In the 1800rds the state of medicine was a bit like the state now in programming, says Stefik. There was a guy called Wilhelm von Hoven that did not believe that homeopathy worked, and at the time homeopaths were the experts in the field in medicine.
He wrote a long ranting letter to a newspaper that he did not trust them, which ultimately led to the Nuremberg Salt Test, the first controlled randomized trials. For more information on the Nuremberg story, see this paper.
The situation got better after this but there were still challenges. For example, doctors hesitated to give an experimental medicine to people and therefor the proces of randomization differed between groups. Also, in addition to lab studied, field studies were also done, sometimes on ethical groups (for example, because syphilis and gonorrhea killed so many people, doctors would give the antibiotics without a control group because they were pretty sure it worked.
A big revolution came from Austin Bradford. He developed procedures that ultimately led to the phased randomized controlled trial model, combining lab studies with data from field studies, and his way is now the way to run studies required by law in the US. Stefik especially recommends this paper of Bradford.
All was a lot better, but there was still the problem of the evidence standard. When is there ‘enough’ evidence? A good strategy is to start small and gradually scale the group size. One of the famous studies around this was the tolbutamide study. In the control group people died, but not enough to be really sure, and people did not want to repeat the study because they might kill people.
This led to the focus on replication, and by now, by the way, we are already in the 90s, so it is relatively recent! By 1993, in a meeting with 30 experts in Ottawa, Canada, they developed CONSORT, a discipline wide effort to improve reporting standards in experiments.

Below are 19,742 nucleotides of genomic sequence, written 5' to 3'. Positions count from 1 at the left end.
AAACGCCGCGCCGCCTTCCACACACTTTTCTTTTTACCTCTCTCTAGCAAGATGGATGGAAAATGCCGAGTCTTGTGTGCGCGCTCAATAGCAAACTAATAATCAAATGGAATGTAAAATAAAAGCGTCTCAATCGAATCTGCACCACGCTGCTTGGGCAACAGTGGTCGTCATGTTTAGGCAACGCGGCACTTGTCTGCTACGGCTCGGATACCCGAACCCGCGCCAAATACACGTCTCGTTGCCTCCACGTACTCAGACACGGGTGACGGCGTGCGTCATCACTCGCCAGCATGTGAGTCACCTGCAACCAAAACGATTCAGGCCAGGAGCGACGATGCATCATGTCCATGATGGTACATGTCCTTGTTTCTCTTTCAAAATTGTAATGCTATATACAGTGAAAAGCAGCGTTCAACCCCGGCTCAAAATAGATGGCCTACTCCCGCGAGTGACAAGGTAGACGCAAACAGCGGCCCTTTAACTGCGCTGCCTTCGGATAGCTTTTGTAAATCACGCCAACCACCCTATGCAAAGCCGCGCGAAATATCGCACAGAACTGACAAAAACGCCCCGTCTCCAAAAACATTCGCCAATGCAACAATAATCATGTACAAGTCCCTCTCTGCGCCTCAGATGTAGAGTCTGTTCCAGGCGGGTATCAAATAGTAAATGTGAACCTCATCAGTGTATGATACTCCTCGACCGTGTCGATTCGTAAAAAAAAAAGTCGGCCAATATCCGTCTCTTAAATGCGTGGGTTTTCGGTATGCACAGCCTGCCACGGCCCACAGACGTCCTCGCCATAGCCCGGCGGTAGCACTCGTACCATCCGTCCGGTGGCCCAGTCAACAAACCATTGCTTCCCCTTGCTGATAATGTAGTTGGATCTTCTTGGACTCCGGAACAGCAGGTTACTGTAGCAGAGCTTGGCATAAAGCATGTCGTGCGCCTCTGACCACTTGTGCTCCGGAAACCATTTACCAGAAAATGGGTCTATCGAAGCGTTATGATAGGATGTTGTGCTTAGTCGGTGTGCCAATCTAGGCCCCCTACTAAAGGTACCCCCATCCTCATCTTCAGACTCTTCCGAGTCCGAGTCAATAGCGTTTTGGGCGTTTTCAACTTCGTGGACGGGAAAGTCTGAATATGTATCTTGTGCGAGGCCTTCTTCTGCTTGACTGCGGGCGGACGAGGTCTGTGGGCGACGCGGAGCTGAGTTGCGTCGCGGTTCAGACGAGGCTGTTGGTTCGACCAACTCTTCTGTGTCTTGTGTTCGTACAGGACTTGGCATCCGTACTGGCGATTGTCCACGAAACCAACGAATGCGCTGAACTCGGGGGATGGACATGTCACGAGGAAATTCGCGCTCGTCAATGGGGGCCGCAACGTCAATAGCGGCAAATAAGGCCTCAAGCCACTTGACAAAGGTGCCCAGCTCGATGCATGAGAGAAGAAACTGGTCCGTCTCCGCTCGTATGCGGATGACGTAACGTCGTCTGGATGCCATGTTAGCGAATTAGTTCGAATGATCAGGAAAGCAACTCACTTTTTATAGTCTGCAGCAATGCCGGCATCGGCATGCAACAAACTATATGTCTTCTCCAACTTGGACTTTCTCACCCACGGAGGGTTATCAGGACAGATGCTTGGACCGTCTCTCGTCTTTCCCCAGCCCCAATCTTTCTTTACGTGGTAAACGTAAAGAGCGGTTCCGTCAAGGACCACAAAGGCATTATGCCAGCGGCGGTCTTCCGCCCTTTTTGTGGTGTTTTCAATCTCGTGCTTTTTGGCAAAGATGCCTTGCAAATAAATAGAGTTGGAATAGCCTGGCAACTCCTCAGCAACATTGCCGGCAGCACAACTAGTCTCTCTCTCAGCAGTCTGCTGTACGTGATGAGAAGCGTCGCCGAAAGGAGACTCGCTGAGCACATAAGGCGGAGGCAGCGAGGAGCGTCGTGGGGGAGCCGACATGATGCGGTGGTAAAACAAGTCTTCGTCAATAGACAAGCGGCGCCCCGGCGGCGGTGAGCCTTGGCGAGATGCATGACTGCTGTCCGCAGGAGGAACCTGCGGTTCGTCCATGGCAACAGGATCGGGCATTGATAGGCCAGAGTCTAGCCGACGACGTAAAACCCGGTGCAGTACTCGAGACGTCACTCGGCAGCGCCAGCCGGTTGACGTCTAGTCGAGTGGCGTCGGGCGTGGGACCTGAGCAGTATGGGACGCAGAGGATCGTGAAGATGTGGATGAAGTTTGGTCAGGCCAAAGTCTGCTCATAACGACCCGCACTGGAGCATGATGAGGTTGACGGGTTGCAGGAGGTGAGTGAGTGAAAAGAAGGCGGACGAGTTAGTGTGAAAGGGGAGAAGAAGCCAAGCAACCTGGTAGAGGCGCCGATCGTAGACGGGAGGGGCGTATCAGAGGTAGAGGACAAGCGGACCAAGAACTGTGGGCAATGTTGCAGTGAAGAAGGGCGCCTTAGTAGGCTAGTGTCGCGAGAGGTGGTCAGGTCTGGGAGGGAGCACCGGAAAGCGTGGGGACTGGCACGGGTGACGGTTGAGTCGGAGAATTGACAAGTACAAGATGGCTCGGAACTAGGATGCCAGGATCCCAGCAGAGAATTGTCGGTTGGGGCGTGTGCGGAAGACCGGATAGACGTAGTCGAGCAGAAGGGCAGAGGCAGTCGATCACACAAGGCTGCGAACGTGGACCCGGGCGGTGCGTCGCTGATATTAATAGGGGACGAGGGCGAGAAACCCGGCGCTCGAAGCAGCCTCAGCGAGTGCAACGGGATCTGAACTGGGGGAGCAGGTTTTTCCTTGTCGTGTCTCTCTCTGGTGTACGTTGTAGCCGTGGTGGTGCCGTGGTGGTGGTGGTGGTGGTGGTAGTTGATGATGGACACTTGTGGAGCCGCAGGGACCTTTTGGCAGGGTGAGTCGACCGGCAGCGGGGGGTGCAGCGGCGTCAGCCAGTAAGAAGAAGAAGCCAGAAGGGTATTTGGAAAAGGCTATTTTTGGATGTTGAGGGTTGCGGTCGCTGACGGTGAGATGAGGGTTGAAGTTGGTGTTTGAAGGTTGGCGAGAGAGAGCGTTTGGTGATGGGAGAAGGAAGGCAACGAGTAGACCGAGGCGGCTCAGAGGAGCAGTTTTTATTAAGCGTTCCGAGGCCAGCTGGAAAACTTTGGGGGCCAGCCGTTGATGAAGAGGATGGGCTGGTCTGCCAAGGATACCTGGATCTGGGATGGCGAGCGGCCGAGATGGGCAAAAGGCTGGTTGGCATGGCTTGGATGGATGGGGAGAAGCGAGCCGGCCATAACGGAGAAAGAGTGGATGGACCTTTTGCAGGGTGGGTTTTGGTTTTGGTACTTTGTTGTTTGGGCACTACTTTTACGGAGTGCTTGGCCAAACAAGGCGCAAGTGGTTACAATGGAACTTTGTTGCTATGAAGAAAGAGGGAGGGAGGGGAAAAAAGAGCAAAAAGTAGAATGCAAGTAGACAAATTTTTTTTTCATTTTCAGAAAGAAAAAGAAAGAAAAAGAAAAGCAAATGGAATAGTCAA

The current status of the process is about this:
And there is one more thing that is really important, which is starting to get some traction now in psychology and education is trial registration. You have to register an experiment before you run it, so that you cannot ‘hide’ studies.
So now what? Do we simply copy this into computer science? No, says Stefik. We are not ready as a field! But here are some things we could do:
- Work together across institutions
- Share data and hypotheses and run replications
- Hold each other to evidence standards
Andy Ko adds a great point, namely that in medicine, there is a unified model of human anatomy, which we still very much lack in computer science. Johannes adds that another difference is that medicine agrees in that dying is bad, but in computer science do we really agree on this? Sometimes there are ‘real world effects’ like exploding rockets, gambling machines or cheating Diesel engines, and those need regulations, but otherwise, isn’t this freedom a good thing? Isn’t it okay to have some freedom?
Ciera argues that medicine can also have other goals like increasing quality of life (which I would say still largely falls under the same umbrella)